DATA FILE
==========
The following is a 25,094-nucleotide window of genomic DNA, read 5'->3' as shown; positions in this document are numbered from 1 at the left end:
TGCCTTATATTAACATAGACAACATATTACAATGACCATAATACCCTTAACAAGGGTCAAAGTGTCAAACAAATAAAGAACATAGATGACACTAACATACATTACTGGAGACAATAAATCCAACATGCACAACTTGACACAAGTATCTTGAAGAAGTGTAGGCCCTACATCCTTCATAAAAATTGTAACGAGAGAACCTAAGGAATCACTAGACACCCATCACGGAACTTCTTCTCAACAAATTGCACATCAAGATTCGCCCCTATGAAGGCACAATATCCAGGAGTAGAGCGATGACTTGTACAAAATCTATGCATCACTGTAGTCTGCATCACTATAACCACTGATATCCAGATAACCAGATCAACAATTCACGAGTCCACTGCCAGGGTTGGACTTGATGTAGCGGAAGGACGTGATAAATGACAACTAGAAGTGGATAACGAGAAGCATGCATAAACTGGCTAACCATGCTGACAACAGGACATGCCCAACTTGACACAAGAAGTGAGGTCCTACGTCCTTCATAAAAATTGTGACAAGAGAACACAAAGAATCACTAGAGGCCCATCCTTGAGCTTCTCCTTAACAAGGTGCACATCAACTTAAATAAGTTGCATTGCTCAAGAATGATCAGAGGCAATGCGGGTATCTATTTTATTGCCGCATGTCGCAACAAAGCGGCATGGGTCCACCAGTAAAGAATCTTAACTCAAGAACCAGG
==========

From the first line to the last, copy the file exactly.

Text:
The following is a 25,094-nucleotide window of genomic DNA, read 5'->3' as shown; positions in this document are numbered from 1 at the left end:
TGCCTTATATTAACATAGACAACATATTACAATGACCATAATACCCTTAACAAGGGTCAAAGTGTCAAACAAATAAAGAACATAGATGACACTAACATACATTACTGGAGACAATAAATCCAACATGCACAACTTGACACAAGTATCTTGAAGAAGTGTAGGCCCTACATCCTTCATAAAAATTGTAACGAGAGAACCTAAGGAATCACTAGACACCCATCACGGAACTTCTTCTCAACAAATTGCACATCAAGATTCGCCCCTATGAAGGCACAATATCCAGGAGTAGAGCGATGACTTGTACAAAATCTATGCATCACTGTAGTCTGCATCACTATAACCACTGATATCCAGATAACCAGATCAACAATTCACGAGTCCACTGCCAGGGTTGGACTTGATGTAGCGGAAGGACGTGATAAATGACAACTAGAAGTGGATAACGAGAAGCATGCATAAACTGGCTAACCATGCTGACAACAGGACATGCCCAACTTGACACAAGAAGTGAGGTCCTACGTCCTTCATAAAAATTGTGACAAGAGAACACAAAGAATCACTAGAGGCCCATCCTTGAGCTTCTCCTTAACAAGGTGCACATCAACTTAAATAAGTTGCATTGCTCAAGAATGATCAGAGGCAATGCGGGTATCTATTTTATTGCCGCATGTCGCAACAAAGCGGCATGGGTCCACCAGTAAAGAATCTTAACTCAAGAACCAGG